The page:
12 Useful Bondage Rope Tips

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If you’re interested in trying rope bondage, there are plenty of things you’ll need to learn beforehand – things like anatomy, knots, and safety etc.

Another very important one…

The actual rope – because there’s way more to buying and collecting cords than just going to your local hardware store grabbing whatever is the cheapest.

IMPORTANT TIPS BEFORE YOU START


  • WATCH THE PRICE – Sex shops tend to overprice their products. Try a hardware store or other places to find what you need.
  • WATCH THE TOOTH – Tooth is the rope’s “drag” or friction and therefore how well your knots, twists, and loops will hold together.
  • WATCH THE DIAMETER – It’s best to work with something 5mm or thicker. Thinner rope should be avoided for safety reasons (excess pressure can lead to discomfort, circulation problems, bruising, or worse). ALSO, some robe fibers (like cotton) might stretch and lose their diameter, which could cause problems.
  • MIND THE BRAIDING – Braids are how the rope is woven together. Various densities will affect how tight your knots get and how easy or difficult it will be to take them apart. The same goes for twisting.
  • BRANDS MEAN NOTHING – Take the same kind of rope from different makers and they will be different, so keep that in mind while you’re shopping.
  • KNOW YOUR NEEDS – There’s a big difference between tying someone up for light bedroom fun vs. going into a full-blown, load-bearing suspension rig. Also, wanting a visually pleasing result vs. a functional one will change what rope you’ll need.
  • CUT IT UP – If you buy a long section, you’ll have to cut it into manageable lengths – how long depends on your preferences.
  • BREAK IT IN – Stiff ropes are like shoes, you have to break them in before they become easier to work with. This also goes for natural fibers that might need boiling, waxing or oiling (or just plain washing because it’s raw and smells).
  • KEEP AT UPKEEP – Certain ropes have a longer lifespan, but it doesn’t last forever. Trim stray fibers, keep it stored in a bag, wash it when necessary (read washing instructions at the end of the article).
  • WHIP IT GOOD – Whip your ends. This means fixing the ends so they don’t fray or unfurl.
  • WATCH FOR ALLERGIES – Natural fibers come with the risk of an allergic reaction to some people Synthetic obviously doesn’t have this problem.
  • NO RIGHT OR WRONG – All riggers (and even rope bunnies) have their own preferences. As long as it’s safe, don’t let anyone convince you there’s only “one correct choice”.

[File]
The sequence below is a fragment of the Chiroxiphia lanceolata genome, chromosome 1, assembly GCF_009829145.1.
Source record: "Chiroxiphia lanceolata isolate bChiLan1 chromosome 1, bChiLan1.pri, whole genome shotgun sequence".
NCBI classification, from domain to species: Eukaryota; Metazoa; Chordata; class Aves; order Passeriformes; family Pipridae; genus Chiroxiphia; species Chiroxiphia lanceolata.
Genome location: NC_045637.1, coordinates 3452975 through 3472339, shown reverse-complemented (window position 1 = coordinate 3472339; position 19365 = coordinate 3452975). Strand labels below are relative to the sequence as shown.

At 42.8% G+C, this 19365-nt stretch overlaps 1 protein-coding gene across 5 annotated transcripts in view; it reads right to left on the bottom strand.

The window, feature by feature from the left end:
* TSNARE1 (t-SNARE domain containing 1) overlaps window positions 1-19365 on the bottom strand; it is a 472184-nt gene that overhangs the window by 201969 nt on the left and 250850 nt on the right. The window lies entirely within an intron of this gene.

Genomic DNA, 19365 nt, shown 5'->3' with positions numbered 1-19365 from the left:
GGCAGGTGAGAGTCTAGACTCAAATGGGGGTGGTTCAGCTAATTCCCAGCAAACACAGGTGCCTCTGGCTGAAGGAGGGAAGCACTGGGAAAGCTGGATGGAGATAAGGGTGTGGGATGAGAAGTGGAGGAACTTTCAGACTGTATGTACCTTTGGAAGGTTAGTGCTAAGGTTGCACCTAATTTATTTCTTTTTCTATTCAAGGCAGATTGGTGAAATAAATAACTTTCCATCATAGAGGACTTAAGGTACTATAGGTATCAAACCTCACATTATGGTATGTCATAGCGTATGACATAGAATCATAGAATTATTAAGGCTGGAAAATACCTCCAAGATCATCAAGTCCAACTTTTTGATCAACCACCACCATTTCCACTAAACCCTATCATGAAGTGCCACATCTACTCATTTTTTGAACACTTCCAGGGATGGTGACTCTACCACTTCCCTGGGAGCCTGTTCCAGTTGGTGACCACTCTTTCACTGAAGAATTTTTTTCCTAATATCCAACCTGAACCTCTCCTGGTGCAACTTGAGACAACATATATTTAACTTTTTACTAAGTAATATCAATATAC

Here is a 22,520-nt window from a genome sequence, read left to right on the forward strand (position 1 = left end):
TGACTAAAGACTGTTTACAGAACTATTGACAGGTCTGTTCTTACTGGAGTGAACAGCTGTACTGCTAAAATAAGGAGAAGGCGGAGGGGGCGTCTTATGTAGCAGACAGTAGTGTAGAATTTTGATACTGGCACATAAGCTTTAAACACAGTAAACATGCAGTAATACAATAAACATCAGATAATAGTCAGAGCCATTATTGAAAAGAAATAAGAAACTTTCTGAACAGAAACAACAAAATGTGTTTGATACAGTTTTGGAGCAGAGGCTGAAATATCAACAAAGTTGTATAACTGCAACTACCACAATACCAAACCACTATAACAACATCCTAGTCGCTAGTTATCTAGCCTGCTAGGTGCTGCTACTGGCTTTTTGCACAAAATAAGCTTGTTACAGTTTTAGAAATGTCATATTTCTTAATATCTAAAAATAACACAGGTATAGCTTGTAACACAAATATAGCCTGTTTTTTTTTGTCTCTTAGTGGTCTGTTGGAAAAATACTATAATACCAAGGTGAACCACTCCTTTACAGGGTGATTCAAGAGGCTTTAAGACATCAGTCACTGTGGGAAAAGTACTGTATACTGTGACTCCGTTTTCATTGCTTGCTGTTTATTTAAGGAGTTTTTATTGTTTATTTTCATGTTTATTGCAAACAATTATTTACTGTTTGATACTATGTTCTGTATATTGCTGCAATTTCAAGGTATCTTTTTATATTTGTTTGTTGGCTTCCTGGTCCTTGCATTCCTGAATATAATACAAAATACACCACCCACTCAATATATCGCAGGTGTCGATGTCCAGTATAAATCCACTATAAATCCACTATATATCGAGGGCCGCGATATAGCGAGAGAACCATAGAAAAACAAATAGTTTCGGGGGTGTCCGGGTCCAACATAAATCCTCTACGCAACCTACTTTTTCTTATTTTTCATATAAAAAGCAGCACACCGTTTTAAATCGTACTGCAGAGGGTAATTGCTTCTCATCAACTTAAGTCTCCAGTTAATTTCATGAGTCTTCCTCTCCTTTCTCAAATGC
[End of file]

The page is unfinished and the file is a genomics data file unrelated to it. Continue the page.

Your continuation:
WHAT TYPES OF ROPE ARE THERE?


They break down into two categories – Natural and Synthetic. And each one comes with their own pros and cons. Let’s start with natural…

Piece of hemp rope

HEMP 

Commonly used for Shibarivery traditionalfantastic toothnatural lookvaried diameter rangenot as stretchyLots of colorsSheds fibersExpensive, raw or treatedWashing affects durabilityScratchier against the skin Possible allergyNeeds a lot of work to break in
Piece of Jute rope

  JUTE

Traditional for Shibari  Can be dyedEasy to unknotexcellent toothUse improves the qualityNatural smell More expensiveWashing or boiling degrades fibersSlower to tie with because of toothNeed more time to break inNeeds care and inspection 
Piece of cotton rope

 COTTON

Can be dyed different colorsStrong but soft on the skinAcceptable toothLightweightNo allergiesSlight elasticityLower change of rope burns Not good for beginnersNeeds working in after washingKnots get very tight/compactEasy to get dirtyCan stretch over time 
Piece of linen or flax rope

  LINEN/FLAX

Good toothEasier to tieSoft but will still leave marksFlexible, moderate durabilityGood strengthDon’t need to work it inLess to no allergiesExpensiveHarder to clean 
Piece of silk rope

SILK

Flexible and softmoderate frictionlow stretchokay durabilitygood tooth despitemore similar to cottonQuite expensive (luxury choice of rope) 
Piece of bamboo rope

 BAMBOO

Flexible and softModerate frictionLow stretchOkay durabilityLess grip than silkShine of nylonAnti-bacterial propertiesIn the luxury range so it will be expensive
Piece of mannila rope

  MANILA, SISAL, COIR

(abaca plant, agave fibers, coconut husks)

CheaperHarsh tooth (pro OR con)Leaves better “rope marks” UncomfortableLess stable (especially coir)Not strong enough for suspensionExpensiveNot as easy to cleanLimited diameters 

Next, let’s see what synthetic options are out there …

Piece of nylon rope

 NYLON, POLYESTER, PARACORD

Heavy duty DurableCheaperEasy to findSmooth and softEasy to cleanNo allergiesBad toothCompact knotsSlipperyMore rope burnsStiff compared to other ropesNot “traditional” 
Piece of synthetic hemp rope

 SYNTHETIC HEMP/HEMPEX

CheaperLess prep or working inNo allergiesEasier to keep cleanGood toothKnots don’t get very compactAcceptable for suspensionNot as many diametersNo color optionsSheds quite a bit 
Piece of Multifiliment polypropylene rope

 MFP Multifilament Polypropylene

Low frictionLots of colorsDecently strongSoft and smoothFound in all hardware storesNo allergiesPoor toothNot good for suspensionMore rope burns 

KEEPING YOUR ROPE CLEAN


For natural fibers, washing can degrade the quality and durability of the rope.

BUT, it’s going to get covered in all sorts of bodily fluids (sweat at minimum) or things like dust, dirt, or wax (if you’re into was play), so you’ll have to wash it.

. . . . . . . . . . . . . . . . . . . 

This is not a be-all-end-all guide to rope bondage. I high recommend scouring the internet for as many articles as possible. And, if you want to get serious, find a qualified teacher to show you how to enjoy this art form while staying safe.